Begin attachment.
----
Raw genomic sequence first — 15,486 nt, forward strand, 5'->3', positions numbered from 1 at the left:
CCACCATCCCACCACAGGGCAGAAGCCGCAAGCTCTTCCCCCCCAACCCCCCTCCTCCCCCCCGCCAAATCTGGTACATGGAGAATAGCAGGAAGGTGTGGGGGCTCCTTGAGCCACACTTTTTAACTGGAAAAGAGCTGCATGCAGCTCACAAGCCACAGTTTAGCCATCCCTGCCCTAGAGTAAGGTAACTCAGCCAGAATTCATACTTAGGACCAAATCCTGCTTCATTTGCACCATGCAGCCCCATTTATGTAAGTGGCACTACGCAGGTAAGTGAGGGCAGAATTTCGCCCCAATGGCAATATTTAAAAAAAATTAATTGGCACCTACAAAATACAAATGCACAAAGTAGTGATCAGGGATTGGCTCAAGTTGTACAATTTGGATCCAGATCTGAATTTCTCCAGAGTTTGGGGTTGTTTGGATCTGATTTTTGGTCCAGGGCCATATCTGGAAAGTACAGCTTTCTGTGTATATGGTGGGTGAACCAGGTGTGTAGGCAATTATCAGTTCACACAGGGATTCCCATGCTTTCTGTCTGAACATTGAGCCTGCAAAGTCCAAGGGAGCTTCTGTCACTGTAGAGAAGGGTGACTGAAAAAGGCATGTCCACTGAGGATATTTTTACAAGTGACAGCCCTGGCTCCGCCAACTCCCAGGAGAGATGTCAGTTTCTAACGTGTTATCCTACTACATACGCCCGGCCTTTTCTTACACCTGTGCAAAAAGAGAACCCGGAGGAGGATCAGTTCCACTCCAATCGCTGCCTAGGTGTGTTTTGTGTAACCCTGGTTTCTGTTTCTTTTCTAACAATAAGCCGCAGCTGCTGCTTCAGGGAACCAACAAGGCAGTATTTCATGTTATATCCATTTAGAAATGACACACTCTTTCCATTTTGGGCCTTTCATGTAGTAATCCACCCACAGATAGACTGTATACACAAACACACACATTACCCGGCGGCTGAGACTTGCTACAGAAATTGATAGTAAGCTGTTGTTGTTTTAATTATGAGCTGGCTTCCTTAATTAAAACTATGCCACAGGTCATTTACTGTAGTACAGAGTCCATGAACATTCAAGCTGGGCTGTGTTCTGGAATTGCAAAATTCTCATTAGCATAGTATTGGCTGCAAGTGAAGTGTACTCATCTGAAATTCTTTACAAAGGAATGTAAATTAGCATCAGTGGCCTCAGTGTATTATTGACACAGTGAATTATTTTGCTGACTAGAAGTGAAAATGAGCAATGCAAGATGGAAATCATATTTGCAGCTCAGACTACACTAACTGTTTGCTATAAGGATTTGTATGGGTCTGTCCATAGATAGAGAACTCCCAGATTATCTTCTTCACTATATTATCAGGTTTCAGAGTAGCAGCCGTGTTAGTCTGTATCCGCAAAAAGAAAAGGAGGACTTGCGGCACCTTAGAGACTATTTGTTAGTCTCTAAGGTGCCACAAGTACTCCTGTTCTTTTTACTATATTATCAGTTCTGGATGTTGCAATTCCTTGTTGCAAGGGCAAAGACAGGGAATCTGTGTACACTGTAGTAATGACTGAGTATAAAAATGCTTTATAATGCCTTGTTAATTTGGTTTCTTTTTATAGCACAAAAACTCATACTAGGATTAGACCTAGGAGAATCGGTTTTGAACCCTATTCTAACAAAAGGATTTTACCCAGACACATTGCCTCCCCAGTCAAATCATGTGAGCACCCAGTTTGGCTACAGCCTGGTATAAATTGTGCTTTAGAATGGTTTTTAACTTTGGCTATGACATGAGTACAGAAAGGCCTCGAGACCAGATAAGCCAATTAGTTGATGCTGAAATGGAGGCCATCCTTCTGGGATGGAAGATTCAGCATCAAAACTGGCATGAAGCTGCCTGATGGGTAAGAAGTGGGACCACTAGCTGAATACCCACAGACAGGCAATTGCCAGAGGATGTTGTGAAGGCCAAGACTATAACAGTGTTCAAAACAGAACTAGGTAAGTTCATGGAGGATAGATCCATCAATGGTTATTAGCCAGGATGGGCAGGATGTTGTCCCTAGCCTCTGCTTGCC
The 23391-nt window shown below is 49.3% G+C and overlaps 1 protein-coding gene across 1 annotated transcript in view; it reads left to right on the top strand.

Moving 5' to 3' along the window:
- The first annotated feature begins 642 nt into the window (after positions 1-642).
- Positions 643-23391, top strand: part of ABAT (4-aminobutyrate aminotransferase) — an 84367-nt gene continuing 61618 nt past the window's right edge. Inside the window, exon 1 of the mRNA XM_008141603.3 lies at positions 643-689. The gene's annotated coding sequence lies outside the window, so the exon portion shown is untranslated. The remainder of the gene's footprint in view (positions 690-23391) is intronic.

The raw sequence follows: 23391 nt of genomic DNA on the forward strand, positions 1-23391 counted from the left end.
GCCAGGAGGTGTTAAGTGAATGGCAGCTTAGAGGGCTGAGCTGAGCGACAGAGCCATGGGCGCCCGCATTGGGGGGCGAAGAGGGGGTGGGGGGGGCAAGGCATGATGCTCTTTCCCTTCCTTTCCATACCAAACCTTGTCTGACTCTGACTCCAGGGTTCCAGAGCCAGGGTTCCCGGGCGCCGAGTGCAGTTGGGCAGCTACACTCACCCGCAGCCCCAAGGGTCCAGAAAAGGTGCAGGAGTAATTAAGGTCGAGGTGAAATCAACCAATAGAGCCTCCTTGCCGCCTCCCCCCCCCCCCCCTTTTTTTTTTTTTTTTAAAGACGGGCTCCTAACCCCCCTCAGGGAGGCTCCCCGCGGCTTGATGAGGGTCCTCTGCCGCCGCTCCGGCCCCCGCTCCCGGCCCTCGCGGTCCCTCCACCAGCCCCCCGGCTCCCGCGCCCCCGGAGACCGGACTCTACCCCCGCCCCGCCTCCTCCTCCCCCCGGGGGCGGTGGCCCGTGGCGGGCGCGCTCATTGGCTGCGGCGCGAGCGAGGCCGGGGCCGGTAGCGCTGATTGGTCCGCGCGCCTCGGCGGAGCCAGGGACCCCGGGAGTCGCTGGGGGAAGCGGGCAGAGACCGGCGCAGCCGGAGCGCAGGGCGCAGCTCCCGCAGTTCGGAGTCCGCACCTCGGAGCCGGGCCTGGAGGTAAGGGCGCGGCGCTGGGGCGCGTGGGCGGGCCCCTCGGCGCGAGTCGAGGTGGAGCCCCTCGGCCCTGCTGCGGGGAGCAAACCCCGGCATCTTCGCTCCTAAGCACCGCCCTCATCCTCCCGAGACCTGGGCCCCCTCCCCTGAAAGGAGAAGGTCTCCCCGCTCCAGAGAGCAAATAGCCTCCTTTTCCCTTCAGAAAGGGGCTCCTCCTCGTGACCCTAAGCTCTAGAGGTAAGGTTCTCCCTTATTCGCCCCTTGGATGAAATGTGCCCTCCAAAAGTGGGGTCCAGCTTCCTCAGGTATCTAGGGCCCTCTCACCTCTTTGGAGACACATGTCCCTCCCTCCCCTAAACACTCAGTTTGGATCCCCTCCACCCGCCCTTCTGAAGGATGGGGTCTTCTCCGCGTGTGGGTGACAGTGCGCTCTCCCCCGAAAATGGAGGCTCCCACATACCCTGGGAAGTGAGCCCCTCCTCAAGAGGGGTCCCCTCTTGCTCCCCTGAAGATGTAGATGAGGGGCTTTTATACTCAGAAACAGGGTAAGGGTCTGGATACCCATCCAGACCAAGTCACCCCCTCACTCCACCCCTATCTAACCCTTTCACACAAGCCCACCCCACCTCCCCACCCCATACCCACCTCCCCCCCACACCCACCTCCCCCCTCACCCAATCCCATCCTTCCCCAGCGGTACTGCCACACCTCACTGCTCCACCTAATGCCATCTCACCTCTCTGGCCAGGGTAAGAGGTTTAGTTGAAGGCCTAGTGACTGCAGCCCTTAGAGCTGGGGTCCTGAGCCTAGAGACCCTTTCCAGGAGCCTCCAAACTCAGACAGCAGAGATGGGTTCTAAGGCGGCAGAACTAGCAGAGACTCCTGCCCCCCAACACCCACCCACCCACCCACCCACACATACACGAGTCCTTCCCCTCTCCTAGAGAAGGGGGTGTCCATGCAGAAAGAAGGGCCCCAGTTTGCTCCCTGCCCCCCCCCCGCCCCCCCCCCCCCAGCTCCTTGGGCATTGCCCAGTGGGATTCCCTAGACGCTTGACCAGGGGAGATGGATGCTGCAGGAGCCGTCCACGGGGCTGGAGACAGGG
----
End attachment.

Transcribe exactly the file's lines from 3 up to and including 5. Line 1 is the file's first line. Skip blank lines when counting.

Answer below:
The 23391-nt window shown below is 49.3% G+C and overlaps 1 protein-coding gene across 1 annotated transcript in view; it reads left to right on the top strand.

Moving 5' to 3' along the window:
- The first annotated feature begins 642 nt into the window (after positions 1-642).